Actually, even under the standard view, the rate of infant and child mortality over history and even today in most nations means that the vast majority of mankind has NOT gone to hell, and will not; the opposite is true. But viewing the rest through the shame paradigm, not torture: The feeling would be the same as one would have for any shamed relative or friend -- it is regrettable, but it is their choice; practically, why should this take us away from our heavenly responsiblities and obligations? (This also has a misguided view implied of heaven as a grand "party all the time" place...but that's another issue.)

  • If Hell is real and a place of eternal separation from God, why would Paul the apostle say the goal of God's creative plan was to ultimately be "all IN all?" (1 Cor. 15:28)

    And where do we get the idea that this phrase means, "and all will be in heaven"? It doesn't; the section is about God's imperial rule and overcoming of rebellion. At best it means all will be as it should be, and has nothing for or against hell particularly.

  • If Hell is real since there is only one name under heaven by which men might be saved (Acts 4:12), why did God wait thousands of years and millions of souls after Adam's fall to provide the name and means of salvation? Are all those before Jesus' birth damned forever because they never heard of the death, burial, and resurrection of Christ? Would that be just? (Remember the Mosaic Law can never "save" anyone and it was only for Israel. Rom. 3:20)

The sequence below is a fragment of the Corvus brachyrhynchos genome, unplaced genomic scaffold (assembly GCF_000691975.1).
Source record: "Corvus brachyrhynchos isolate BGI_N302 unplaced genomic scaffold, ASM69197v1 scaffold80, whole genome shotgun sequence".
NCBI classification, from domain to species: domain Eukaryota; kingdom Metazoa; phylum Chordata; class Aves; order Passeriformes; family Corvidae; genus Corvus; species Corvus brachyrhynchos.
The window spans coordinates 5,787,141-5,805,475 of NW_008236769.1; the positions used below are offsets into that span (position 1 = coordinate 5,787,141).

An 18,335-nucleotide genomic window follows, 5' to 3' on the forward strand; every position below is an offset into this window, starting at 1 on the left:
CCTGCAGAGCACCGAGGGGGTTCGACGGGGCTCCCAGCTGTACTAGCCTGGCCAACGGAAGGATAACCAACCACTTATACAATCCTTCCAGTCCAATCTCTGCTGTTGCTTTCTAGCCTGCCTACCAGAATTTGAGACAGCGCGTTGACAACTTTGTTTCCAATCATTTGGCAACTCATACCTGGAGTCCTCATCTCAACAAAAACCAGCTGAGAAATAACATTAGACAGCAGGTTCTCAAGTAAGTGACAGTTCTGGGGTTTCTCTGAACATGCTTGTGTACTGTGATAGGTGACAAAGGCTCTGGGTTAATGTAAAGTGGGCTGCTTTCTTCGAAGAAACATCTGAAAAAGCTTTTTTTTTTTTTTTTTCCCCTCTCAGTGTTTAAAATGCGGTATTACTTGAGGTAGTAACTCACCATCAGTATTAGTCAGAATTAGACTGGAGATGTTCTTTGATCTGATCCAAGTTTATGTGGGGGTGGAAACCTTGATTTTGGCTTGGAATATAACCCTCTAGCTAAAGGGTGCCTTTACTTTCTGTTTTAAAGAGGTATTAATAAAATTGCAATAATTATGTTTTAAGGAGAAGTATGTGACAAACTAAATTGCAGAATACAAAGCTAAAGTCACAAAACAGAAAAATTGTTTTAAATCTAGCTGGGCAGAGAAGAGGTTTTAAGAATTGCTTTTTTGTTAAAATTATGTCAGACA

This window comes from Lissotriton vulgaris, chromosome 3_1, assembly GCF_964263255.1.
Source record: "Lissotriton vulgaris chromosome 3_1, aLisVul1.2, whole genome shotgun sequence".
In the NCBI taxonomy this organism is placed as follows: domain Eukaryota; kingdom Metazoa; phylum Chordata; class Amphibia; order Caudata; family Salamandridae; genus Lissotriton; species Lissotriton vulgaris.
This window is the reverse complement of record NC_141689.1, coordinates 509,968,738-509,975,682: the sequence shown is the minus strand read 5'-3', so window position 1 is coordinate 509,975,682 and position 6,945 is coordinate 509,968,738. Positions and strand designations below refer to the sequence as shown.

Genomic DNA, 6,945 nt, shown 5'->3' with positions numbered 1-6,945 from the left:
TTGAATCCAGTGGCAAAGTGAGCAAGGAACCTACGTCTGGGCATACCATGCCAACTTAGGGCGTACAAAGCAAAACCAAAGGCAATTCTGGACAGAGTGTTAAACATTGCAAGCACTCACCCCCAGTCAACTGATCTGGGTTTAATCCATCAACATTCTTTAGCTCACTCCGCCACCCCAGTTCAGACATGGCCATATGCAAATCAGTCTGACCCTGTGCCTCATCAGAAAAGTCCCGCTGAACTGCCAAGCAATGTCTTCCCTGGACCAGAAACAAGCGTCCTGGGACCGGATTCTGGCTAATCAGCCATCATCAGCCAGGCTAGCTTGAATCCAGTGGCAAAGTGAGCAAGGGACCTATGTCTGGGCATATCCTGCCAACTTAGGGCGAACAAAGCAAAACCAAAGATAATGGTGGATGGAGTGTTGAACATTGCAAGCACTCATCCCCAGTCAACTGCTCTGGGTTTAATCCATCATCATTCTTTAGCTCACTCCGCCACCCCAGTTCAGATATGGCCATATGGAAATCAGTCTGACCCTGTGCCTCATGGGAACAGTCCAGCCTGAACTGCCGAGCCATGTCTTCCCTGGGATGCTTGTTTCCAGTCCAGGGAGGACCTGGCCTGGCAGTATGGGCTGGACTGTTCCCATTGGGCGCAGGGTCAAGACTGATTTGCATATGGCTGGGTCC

On that matter we repeat what we have said elsewhere. The Bible makes two assertions which may be paired here for an application:

    1. The evidence for God is clear, so that men are without excuse (Ps. 19, Rom. 1-2). The heavens aleady declare God's existence and majesty. Broken Vector of course would disagree with this, but within the context of the present discussion this is not relevant.

    2. He who seeks, finds (Matt. 7:7//Luke 11:9).

    My own answer to the question, "What about those who never hear the Gospel?" is, "Those who want to know it, will be given the knowledge needed for salvation. Those who seek God will have God sufficiently revealed to them." There is also anecdotal evidence from the missionary field that may support this point; but such is currently beyond our discussion. Nevertheless, it is not lack of hearing the Gospel that causes condemnation; it is sin that causes condemnation, and it is not hard to arrive at a deduction that sin is offensive to whatever powers one may suppose to be at hand (indeed, the religious history of sacrifice and penance suggests a broad awareness of this) and that there needs to be some connection or bridge in order to achieve a reconciliation.